(1) IMD are government agencies, they may lack intense climate subject matter expert like Rajesh Sir, lack hardware/software for weather simulations. Today state of art is neural networks they may be using old statistical models. Requires people with exceptional mathematical intelligence. They may need to involve brains from IIT/ Google..

IMD typical government agencies usually are sluggish - typical 9-5 job.

(2) Article stresses on SWM - but what about NEM - nobody cares? Entire south east India has become horrible desert. 5 years of no rain. Entire south Andhra, entire interior south karnataka + northern part, entire Tamil Nadu barren.

(3) Every state irrespective of North or South requires rain - to grow food by farmers. Article says break monsoon is not good, but this triggers some showers for south east India - for right conditions.

(4) Today NEM has become 'non existent monsoon' always at mercy of SWM which refuses to stop till November, always at mercy of Western disturbances which does not allow any system to form near SE India.

Abizer kachwala said...

IMD (may be )does forecast monsoon keeping in mind that positivity prevails ,government remains happy,share markets take the forecast positively...while caring for so many of factors,it releases its forecast,so it gets delayed.

NilaY Wankawala said...


Issued 2 April 2019

The latest ENSO Wrap-Up and Climate Model Summary are now available on the Bureau's website.

El Niño ALERT—tropical Pacific Ocean warm but little atmospheric response

ENSO Outlook
Our ENSO Outlook provides
up-to-date information on the likelihood of an El Niño or La Niña developing.

ENSO Outlook dial showing El Niño ALERT status
Current status: El Niño ALERT

The Bureau's ENSO Outlook remains at El Niño ALERT. This means the chance of El Niño developing in 2019 is approximately 70%; around triple the normal likelihood.

Tropical Pacific sea surface temperatures have remained close to El Niño thresholds for the past five weeks. The atmosphere has responded to the surface warmth at times, but is yet to show a consistent El Niño-like response. For example, trade winds have varied between weaker-than-average and average strength.

Most international climate models predict tropical Pacific Ocean sea surface temperatures will remain at El Niño levels at least to mid-year. This would increase the likelihood of the tropical Pacific atmosphere and ocean reinforcing each other, and developing into a full El Niño, with the resultant changes in Australian and global weather patterns. Predictions made at this time of year have lower accuracy than those made in winter or spring and should be used with some caution.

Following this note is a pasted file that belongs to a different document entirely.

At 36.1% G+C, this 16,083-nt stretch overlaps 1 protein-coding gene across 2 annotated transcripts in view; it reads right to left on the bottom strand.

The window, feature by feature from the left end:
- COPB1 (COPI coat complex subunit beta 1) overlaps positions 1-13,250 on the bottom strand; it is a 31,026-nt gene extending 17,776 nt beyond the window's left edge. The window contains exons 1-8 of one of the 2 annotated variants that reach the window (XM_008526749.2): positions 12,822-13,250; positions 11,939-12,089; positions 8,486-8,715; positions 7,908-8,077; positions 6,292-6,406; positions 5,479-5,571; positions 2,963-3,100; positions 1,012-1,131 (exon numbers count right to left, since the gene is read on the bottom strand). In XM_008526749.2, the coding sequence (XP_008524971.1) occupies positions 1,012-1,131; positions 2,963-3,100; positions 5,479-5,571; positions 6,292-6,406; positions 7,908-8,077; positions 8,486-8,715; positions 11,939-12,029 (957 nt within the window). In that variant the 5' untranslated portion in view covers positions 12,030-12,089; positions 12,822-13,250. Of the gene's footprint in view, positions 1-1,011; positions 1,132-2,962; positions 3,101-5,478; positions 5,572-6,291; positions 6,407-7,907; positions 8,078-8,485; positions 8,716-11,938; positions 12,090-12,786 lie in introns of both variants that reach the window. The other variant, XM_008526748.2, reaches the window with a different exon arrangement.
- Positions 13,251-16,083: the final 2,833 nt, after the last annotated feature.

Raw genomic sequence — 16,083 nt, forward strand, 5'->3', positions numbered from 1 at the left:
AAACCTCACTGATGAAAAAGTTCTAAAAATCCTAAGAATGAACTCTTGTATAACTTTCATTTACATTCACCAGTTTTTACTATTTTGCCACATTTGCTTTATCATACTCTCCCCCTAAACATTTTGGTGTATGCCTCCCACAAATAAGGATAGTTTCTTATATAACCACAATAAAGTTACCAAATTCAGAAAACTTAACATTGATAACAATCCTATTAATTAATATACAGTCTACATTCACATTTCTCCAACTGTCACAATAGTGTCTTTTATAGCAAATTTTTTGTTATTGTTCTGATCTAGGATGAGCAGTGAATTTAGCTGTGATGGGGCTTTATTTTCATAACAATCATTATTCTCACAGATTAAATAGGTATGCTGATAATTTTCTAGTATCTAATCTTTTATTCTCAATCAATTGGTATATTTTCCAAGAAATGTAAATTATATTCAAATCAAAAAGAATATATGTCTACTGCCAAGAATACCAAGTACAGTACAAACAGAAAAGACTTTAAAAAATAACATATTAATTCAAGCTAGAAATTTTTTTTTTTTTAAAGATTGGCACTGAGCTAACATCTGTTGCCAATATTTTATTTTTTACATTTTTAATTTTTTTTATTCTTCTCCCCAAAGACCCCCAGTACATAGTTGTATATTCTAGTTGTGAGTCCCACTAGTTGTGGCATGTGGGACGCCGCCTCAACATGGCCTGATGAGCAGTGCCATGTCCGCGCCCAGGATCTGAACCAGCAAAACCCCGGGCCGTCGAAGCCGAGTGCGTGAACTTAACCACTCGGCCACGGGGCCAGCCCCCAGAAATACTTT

El Niño typically brings drier than average conditions for eastern Australia during winter–spring, and warmer days across southern Australia. During the autumn months, the influence of El Niño tends to be weaker, but can bring drier conditions to the south of the country.

The Indian Ocean Dipole (IOD) has little influence on Australia from December to April. Model outlooks suggest the IOD is likely to remain neutral for the remainder of the austral autumn, with the possibility of a positive IOD in winter. A positive IOD typically means drier than average conditions for southern and central Australia during winter-spring.

More information

Media enquiries: (03) 9669 4057

Next update expected on 16 April 2019

sset said...

All of us blame on ENSO and 'break monsoon' but do you know this has its own benefits.

el-nino triggers rain for south America Peru which otherwise remain dry and devoid of rain during normal periods. Resource people are trying to establish connection between el-nino and 'north east monsoon' specially if this gives rains to south east India which otherwise has to suffer from successive droughts due to monsoon failure.

ENSO is known to have an impact on the winter monsoon as well but is weaker and opposite. The warming of sea-surface waters, for example, is seen to help winter rainfall rather than suppressing it. The impact varies in time and space. The influence is weaker in October and stronger in November and December. Similarly, the rainfall over southeastern peninsular India and Sri Lanka is strengthened with warming ocean, but is diminished over Thailand, Vietnam and the Philippines.

ragu923 said...
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saivenkat said...